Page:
Sharing Power in the 107th United States Senate
In 2001, the 107th United States Senate became nearly evenly split; 49 Democrats, 50 Republicans, and 1 Democratic-voting Independent. Not since the 83rd Congress had there been such a close divide. Much like the 83rd, the split was decided by an Independent Senator. Jim Jeffords (I-VT) changed his party affiliation from Republican to Independent and caucused in favor of the Democrats. So began the complicated affair of the 107th United States Congress.
Senator Thomas A. Daschle (D-SD) acted as the majority leader for 17 days, from January 3rd to January 20th. During this time, Vice President Al Gore was still President of the Senate, giving the Democrats a slight majority due to his tie-breaking vote.
On January 20th, Al Gore was replaced by incoming President George W. Bush’s Vice President, Dick Cheney, ensuring that the Republicans became the majority party. With this shift, Senator Trent Lott (R-MS) became the majority leader while Daschle claimed the minority leadership position.
Despite their new majority, the Republican Party lacked the numerical advantage to work without compromising with the Democrats. Senators Daschle and Lott met to discuss the possibility of sharing power between the two parties before Congress was trapped in endless gridlock.
With a 50-50 split of the Senate at the beginning of the 107th session, Senators Daschle and Lott negotiated the status of the new Congress. The debate lasted weeks, with both sides being forced to make concessions to the other for a stable Senate.
“This is our work, the work of government. It’s our job. No matter how bitter the toe-to-toe fighting might sometimes become, you can never stop talking. Because if you don’t talk, you can’t govern. And that, in the end, is your obligation as a public servant—not to win elections, but to do the work of government once you do win.” Tom Daschle, Like No Other Time, 2003, p. 34
“It can force us to live up to the truest and best meaning of that word—non-partisanship, Americanship, that is what we ought to call it… This is a classic case of extending the hand of friendship, of good faith.” Trent Lott, Congressional Record January 5, 2001, Volume 145, Number 3.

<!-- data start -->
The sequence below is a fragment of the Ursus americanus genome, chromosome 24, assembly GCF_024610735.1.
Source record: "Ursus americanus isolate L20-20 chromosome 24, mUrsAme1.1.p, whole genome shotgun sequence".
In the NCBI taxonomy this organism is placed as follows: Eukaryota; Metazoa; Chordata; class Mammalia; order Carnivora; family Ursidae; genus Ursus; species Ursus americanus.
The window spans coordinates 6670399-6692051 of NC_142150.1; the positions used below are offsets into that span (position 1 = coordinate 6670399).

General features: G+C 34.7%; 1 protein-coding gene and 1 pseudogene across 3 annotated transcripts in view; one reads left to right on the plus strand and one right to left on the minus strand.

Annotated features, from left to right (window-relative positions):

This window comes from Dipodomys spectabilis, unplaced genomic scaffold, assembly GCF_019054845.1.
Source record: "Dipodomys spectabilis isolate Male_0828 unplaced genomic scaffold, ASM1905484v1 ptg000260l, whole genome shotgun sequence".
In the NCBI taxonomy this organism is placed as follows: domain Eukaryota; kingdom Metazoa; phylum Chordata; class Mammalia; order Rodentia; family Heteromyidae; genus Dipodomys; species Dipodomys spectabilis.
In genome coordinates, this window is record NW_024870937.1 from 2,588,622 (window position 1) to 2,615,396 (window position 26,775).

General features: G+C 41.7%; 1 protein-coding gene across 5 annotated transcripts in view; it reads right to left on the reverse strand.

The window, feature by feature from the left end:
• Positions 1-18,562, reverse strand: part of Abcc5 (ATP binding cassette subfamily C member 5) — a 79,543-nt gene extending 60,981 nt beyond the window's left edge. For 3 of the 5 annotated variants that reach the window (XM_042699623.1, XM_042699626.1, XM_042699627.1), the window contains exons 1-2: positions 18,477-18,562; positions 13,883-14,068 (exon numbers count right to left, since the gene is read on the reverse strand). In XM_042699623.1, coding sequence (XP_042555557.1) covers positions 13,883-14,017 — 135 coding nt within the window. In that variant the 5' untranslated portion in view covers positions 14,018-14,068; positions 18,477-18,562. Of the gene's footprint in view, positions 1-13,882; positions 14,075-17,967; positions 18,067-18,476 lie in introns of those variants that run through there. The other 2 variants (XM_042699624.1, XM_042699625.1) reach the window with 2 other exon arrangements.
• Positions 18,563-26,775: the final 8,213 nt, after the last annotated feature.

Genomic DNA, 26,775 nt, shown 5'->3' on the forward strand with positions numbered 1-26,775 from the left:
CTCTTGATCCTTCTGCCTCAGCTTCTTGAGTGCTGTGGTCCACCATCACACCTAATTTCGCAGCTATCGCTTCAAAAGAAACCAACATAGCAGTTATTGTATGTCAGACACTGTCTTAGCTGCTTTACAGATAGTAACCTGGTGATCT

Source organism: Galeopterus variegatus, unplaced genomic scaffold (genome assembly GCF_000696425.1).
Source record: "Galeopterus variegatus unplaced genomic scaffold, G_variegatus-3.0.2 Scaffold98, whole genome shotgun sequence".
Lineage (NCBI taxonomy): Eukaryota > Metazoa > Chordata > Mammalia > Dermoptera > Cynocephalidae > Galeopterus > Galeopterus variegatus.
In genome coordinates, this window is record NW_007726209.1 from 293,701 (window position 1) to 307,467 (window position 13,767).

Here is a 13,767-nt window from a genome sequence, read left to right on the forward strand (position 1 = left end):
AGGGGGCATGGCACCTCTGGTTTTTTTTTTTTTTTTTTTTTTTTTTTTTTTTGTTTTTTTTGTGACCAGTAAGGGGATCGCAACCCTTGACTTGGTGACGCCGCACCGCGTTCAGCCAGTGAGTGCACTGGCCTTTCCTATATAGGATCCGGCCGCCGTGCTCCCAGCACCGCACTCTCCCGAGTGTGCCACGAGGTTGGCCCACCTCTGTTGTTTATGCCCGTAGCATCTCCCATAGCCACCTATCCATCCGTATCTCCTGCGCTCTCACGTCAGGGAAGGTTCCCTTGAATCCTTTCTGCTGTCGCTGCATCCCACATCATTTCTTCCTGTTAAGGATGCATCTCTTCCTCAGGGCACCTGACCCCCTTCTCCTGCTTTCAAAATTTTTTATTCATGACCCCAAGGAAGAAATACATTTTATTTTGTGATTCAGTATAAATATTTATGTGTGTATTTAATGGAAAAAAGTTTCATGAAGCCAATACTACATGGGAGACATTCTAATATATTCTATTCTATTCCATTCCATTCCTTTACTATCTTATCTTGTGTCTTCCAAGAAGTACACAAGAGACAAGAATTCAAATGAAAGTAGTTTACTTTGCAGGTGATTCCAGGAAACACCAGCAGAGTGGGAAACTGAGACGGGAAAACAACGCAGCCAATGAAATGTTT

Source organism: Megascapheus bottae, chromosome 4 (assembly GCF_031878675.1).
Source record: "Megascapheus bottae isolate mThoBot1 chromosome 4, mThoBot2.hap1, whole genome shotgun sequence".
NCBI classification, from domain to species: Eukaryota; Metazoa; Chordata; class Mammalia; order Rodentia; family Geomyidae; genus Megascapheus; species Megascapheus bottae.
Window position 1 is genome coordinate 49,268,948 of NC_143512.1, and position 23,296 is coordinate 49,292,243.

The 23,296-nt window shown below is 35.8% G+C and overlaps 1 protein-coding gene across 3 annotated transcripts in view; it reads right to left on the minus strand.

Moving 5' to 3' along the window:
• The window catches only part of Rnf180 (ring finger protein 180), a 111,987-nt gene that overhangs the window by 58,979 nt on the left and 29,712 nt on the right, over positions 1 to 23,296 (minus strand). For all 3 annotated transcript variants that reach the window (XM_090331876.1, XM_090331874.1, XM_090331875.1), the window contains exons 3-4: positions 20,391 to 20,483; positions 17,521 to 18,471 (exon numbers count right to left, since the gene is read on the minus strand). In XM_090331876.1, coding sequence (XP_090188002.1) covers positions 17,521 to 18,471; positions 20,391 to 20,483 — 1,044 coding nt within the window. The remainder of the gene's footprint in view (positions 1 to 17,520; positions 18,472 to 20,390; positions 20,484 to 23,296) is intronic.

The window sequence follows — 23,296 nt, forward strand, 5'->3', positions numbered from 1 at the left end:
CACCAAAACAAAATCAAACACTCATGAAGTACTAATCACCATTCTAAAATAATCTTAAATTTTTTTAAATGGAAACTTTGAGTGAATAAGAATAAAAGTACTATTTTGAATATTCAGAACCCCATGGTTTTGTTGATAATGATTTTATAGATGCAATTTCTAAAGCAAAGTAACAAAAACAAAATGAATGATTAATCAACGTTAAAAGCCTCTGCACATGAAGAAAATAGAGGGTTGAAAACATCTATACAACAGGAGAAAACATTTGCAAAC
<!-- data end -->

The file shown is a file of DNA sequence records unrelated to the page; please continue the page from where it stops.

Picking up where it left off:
Senate Resolution 8
Senate Resolution 8 was the result of their discussions. Despite the criticism Senator Lott received from some elements of his party for negotiating with the opposition, Resolution 8 was unanimously approved by the Senate. The resolution covered three main points of interest:
- “...the budgets and office space for such committees, and all other subgroups, shall likewise be equal, with up to an additional 10 percent to be allocated for administrative expenses...”
This was pushed for by Daschle to ensure the Democrat-focused committees did not receive slashed funding under a Republican Senate.
- "... each committee ratio shall be adjusted to reflect the ratio of the parties in the Senate...”
Both sides pressured for some form of this agreement, aiming to ensure that neither party had an overwhelming advantage in any committee despite the roughly equal division.
- “Pursuant to the provisions and exceptions listed above, the
following additional Standing Orders shall be in effect for the 107th Congress:
- If a committee has not reported out a legislative item or nomination because of a tie vote, then, after notice of such tie vote has been transmitted to the Senate by that committee and printed in the Record, the Majority Leader or the Minority Leader may, only after consultation with the Chairman and Ranking Member of the committee, make a motion to discharge such legislative item or nomination...
- ...to insure that any cloture motion shall be offered for the purpose of bringing to a close debate, in no case shall it be in order for any cloture motion to be made on an amendable item during its first 12 hours of Senate debate...
- “Both Leaders shall seek to attain an equal balance of the interests of the two parties..."
Section three is primarily made up of a series of powers granted to the Majority and Minority Leaders not otherwise covered in sections one and two. This allows both leaders to keep committee balance of power in check, as well as ensure debates continue indefinitely.
Senator Lott would remain majority leader until June 6th, 2001, when Jim Jeffords (I-VT) became an Independent and decided to caucus with the Democrats. Senator Daschle then reclaimed the majority leader seat for the Democrats.
The majority would switch one last time at the end of the 107th Congress due to the death of Senator Paul Wellstone (D-MN) and the defeat of Jean Carnahan (D-MO) in a special election. However, as Congress was not in session at the time, it was decided recognition would be delayed until the start of the 108th Congress.
In 2021, the United States Senate split 50/50 again. Senator Daschle and Senator Lott wrote a piece for the January 15, 2021, edition of the Washington Post about their experiences in 2001 and of the challenges faced by the Senate leadership.
PF Bentley graciously granted permission for his photographs to be used in this virtual exhibit. For more information about Mr. Bentley's work, please visit his website at pfpix.com. See additional images of Senator Daschle taken by Mr. Bentley on his website.
Virtual exhibit by: Cage Consoer, archives student assistant and undergraduate student in political science at South Dakota State University.